Die Like an Eagle by Donna Andrews is another zany Meg Langslow mystery, filled with the spirit of America's pastime and Donna's eagle eye (Available August 2, 2016).
Meg is Team Mom and Michael is coach of their twin sons' youth baseball team, the Caerphilly Eagles. Meg tangles with Biff Brown, the petty, vindictive league head. On opening day, Biff's lookalike brother is found dead in the porta-potty at the ball field. So many people think Biff's scum that it would be easy to blame him, but he has an alibi—and Meg suspects he may actually have been the intended victim.
“No fair! I wasn’t ready!”
I glanced over at the field to see what was going on. My husband, Michael, in his role as assistant coach of the Caerphilly Eagles, was putting one of his players through batting practice. Probably seven-year-old Mason. They all looked alike with their baseball hats or batting helmets pulled low over their faces, but Mason was a good friend of Josh and Jamie, our twins, and I was pretty sure I recognized the voice.
“Mason, I asked if you were ready before I threw it,” Michael said. “You said you were ready.”
“But I wasn’t really ready,” Mason said. “Not ready ready. I was getting ready to be ready.”
“In the game, you have to be ready when the umpire says ‘Play ball,’” Michael said. “Are you ready now?”
Mason nodded, and hunched his body fiercely as if to indicate his complete readiness to slam the ball.
Michael tossed another ball gently across the base. Mason swung mightily and caught the ball with the end of his bat, sending it gently dribbling into foul territory.
“Foul ball!” Michael called. “Better!”
“Good contact!” I shouted.
Several of the half-dozen fathers sitting with me on the bleachers glanced over in apparent surprise. Didn’t they realize how important it was to encourage the kids when they achieved a breakthrough, like actually fouling the ball instead of striking out swinging or, worse, looking?
Evidently not. The cluster of fathers fixed their gaze back on the outfield, where Chuck Davis, the head coach, was drilling the rest of the team on throwing and catching. If I tried, I could probably have figured out which father belonged to which kid, by watching who winced when one of the kids missed a particularly easy catch. Or made a more-than-usually-bad throw.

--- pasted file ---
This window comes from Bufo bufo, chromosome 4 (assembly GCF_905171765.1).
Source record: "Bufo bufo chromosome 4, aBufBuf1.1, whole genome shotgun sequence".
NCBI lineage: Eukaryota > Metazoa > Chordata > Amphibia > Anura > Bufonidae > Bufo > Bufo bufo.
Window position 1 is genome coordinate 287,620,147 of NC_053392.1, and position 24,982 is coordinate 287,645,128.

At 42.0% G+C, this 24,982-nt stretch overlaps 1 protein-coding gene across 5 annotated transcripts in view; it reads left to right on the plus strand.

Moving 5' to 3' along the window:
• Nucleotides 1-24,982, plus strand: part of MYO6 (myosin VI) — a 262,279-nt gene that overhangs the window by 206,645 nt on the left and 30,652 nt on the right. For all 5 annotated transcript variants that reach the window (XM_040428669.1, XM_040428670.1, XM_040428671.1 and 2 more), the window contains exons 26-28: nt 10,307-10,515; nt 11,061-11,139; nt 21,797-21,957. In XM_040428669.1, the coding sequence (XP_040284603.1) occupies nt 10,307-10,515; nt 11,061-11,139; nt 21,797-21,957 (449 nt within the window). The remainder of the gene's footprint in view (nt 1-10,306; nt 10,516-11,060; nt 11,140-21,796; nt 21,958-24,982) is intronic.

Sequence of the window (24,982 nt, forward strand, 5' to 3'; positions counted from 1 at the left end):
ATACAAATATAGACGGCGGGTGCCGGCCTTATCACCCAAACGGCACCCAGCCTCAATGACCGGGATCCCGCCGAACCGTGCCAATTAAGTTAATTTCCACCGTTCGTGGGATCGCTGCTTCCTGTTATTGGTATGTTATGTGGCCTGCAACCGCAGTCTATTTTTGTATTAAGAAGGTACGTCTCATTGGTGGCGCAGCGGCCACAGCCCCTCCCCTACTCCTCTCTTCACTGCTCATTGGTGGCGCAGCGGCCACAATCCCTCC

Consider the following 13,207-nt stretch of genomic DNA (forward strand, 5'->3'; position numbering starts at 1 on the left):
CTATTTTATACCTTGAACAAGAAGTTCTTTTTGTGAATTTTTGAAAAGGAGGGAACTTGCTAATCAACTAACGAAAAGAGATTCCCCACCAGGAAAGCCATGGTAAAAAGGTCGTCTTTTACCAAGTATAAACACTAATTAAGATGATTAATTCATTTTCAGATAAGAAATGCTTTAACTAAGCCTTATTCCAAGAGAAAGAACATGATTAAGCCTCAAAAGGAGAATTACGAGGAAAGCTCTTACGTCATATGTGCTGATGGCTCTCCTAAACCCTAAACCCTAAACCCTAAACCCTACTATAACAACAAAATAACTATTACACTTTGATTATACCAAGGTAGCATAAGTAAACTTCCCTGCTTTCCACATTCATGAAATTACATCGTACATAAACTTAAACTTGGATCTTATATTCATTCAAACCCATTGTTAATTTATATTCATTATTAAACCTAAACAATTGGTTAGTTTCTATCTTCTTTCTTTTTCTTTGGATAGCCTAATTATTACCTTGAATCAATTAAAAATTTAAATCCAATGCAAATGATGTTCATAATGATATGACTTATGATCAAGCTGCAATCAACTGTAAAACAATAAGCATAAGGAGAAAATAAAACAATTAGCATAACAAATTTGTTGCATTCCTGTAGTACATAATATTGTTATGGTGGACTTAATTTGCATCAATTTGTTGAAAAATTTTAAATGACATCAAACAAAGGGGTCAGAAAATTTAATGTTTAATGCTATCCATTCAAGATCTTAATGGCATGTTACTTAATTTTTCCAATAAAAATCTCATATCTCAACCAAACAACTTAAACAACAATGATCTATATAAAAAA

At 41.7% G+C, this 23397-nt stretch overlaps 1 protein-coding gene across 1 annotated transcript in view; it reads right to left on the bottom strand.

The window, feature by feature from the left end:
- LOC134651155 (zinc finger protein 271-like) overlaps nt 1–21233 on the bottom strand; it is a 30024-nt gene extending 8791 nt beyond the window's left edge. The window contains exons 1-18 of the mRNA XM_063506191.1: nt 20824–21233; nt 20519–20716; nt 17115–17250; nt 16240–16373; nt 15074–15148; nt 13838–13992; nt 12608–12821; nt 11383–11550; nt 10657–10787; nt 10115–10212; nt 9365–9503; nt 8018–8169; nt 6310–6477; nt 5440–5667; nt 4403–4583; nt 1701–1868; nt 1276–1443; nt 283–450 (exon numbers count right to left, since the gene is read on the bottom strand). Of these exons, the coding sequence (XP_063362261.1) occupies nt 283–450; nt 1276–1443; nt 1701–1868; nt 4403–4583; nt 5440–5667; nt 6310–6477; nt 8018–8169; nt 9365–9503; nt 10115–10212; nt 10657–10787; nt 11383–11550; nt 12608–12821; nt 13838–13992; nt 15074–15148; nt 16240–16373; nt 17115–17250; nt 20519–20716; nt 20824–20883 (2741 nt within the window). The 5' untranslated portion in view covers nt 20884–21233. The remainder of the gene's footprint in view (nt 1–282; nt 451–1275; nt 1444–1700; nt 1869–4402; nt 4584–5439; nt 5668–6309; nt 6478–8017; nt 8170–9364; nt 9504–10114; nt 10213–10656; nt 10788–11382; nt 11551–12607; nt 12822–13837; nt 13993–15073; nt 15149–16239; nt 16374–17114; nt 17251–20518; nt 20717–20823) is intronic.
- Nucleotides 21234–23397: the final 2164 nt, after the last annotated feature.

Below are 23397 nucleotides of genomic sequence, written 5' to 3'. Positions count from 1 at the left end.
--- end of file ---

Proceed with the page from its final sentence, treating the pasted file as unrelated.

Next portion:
I observed the action in the outfield for a few moments, noting that Josh and Jamie were definitely above average in the throwing and catching department. Not surprising, since Michael loved baseball and had been playing catch with the boys since they were two or three.
“Wish Waterston would go out there and work on their form,” one of the fathers muttered. “Let Davis handle the batting practice.”
“Davis can’t get the damned ball across the plate,” another father muttered back.
“Well, yeah,” the first father said.
“Damn,” another father exclaimed, as Chuck himself missed a pretty easy catch. “Has that man ever played baseball?”
“I doubt it,” another said, shaking his head.
I was losing patience with this particular collection of fathers. This was the third time I’d been to practice, and every time the same bunch were sitting there, glowering at the field while Michael and Chuck wrangled the dozen unruly little Eagles. If they had time to sit there in the bleachers, kibbitzing, why not help out?
And speaking of helping out …
I glanced down at my list and dialed another number. After four rings I got an answering machine. I was getting a lot of those today. Had I picked a busy time to call? Or were all the mothers of our players using their caller ID to dodge me?
“Hi,” I said, after the beep. “This is Meg Langslow, the Team Mom for the Eagles. I’m still looking for some volunteers to help run the Snack Shack tomorrow on Opening Day. If you can help out, please let me know.” I added my cell number and my e-mail address and hung up.
I glanced over at the posse of fathers. All of them had already either given me an excuse why neither they nor their wives could do Snack Shack duty tomorrow or said that they’d have to talk to their wives before committing.
“I give up.” I shoved the list back into my purse and dialed one of my speed-dial numbers.
“Meg, dear,” Mother said. “How is the boys’ practice going?”
“Practice is going fine,” I said. “My efforts to recruit volunteers, not so fine. I know we have at least a dozen family members coming to see tomorrow’s first game. Do you think you could recruit a couple of them to help out in the Snack Shack?”
“Of course, dear,” Mother said. “Nine to eleven, right? Leave it to me.”
I hung up feeling very relieved, and pulled out the five-by-eight-inch three-ring binder that held my notebook-that-tells-me-when-to-breathe, as I called my giant to-do list. I flipped to the task section and pondered for a moment, my pen hovering over the item “Recruit Snack Shack volunteers.” Technically, it was merely delegated, not done. But I’d delegated it to Mother. Her ability to draft people for volunteer work was legendary. And she’d be pulling from our family members, not the feckless parents of the boys’ teammates. So I crossed the item out and added a new item for this evening: “Call Mother to see who she recruited for the Snack Shack.”